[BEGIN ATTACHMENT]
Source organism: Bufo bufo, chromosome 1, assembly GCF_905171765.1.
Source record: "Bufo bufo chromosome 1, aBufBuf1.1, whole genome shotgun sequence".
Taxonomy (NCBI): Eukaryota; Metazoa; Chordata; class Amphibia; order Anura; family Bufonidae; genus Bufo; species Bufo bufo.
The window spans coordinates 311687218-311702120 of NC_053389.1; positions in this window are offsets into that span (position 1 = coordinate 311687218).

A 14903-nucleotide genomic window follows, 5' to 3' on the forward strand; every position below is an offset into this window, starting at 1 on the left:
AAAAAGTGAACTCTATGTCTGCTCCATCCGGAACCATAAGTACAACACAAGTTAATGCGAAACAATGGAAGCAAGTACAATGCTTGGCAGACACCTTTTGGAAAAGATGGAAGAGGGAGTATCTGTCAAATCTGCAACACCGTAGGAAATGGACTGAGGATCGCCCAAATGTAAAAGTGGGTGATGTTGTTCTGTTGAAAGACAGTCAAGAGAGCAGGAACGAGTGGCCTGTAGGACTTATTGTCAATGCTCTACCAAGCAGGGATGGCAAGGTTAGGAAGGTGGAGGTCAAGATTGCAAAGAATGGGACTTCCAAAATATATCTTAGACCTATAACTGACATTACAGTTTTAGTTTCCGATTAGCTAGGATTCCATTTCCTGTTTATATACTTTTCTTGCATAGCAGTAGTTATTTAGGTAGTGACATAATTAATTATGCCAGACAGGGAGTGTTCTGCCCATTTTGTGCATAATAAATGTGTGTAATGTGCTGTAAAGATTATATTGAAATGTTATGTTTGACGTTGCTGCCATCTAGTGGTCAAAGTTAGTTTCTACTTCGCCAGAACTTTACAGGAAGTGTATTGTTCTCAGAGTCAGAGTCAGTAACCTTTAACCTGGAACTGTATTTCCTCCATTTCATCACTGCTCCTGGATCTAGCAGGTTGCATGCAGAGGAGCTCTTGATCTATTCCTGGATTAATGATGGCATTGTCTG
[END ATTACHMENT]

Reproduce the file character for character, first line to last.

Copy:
Source organism: Bufo bufo, chromosome 1, assembly GCF_905171765.1.
Source record: "Bufo bufo chromosome 1, aBufBuf1.1, whole genome shotgun sequence".
Taxonomy (NCBI): Eukaryota; Metazoa; Chordata; class Amphibia; order Anura; family Bufonidae; genus Bufo; species Bufo bufo.
The window spans coordinates 311687218-311702120 of NC_053389.1; positions in this window are offsets into that span (position 1 = coordinate 311687218).

A 14903-nucleotide genomic window follows, 5' to 3' on the forward strand; every position below is an offset into this window, starting at 1 on the left:
AAAAAGTGAACTCTATGTCTGCTCCATCCGGAACCATAAGTACAACACAAGTTAATGCGAAACAATGGAAGCAAGTACAATGCTTGGCAGACACCTTTTGGAAAAGATGGAAGAGGGAGTATCTGTCAAATCTGCAACACCGTAGGAAATGGACTGAGGATCGCCCAAATGTAAAAGTGGGTGATGTTGTTCTGTTGAAAGACAGTCAAGAGAGCAGGAACGAGTGGCCTGTAGGACTTATTGTCAATGCTCTACCAAGCAGGGATGGCAAGGTTAGGAAGGTGGAGGTCAAGATTGCAAAGAATGGGACTTCCAAAATATATCTTAGACCTATAACTGACATTACAGTTTTAGTTTCCGATTAGCTAGGATTCCATTTCCTGTTTATATACTTTTCTTGCATAGCAGTAGTTATTTAGGTAGTGACATAATTAATTATGCCAGACAGGGAGTGTTCTGCCCATTTTGTGCATAATAAATGTGTGTAATGTGCTGTAAAGATTATATTGAAATGTTATGTTTGACGTTGCTGCCATCTAGTGGTCAAAGTTAGTTTCTACTTCGCCAGAACTTTACAGGAAGTGTATTGTTCTCAGAGTCAGAGTCAGTAACCTTTAACCTGGAACTGTATTTCCTCCATTTCATCACTGCTCCTGGATCTAGCAGGTTGCATGCAGAGGAGCTCTTGATCTATTCCTGGATTAATGATGGCATTGTCTG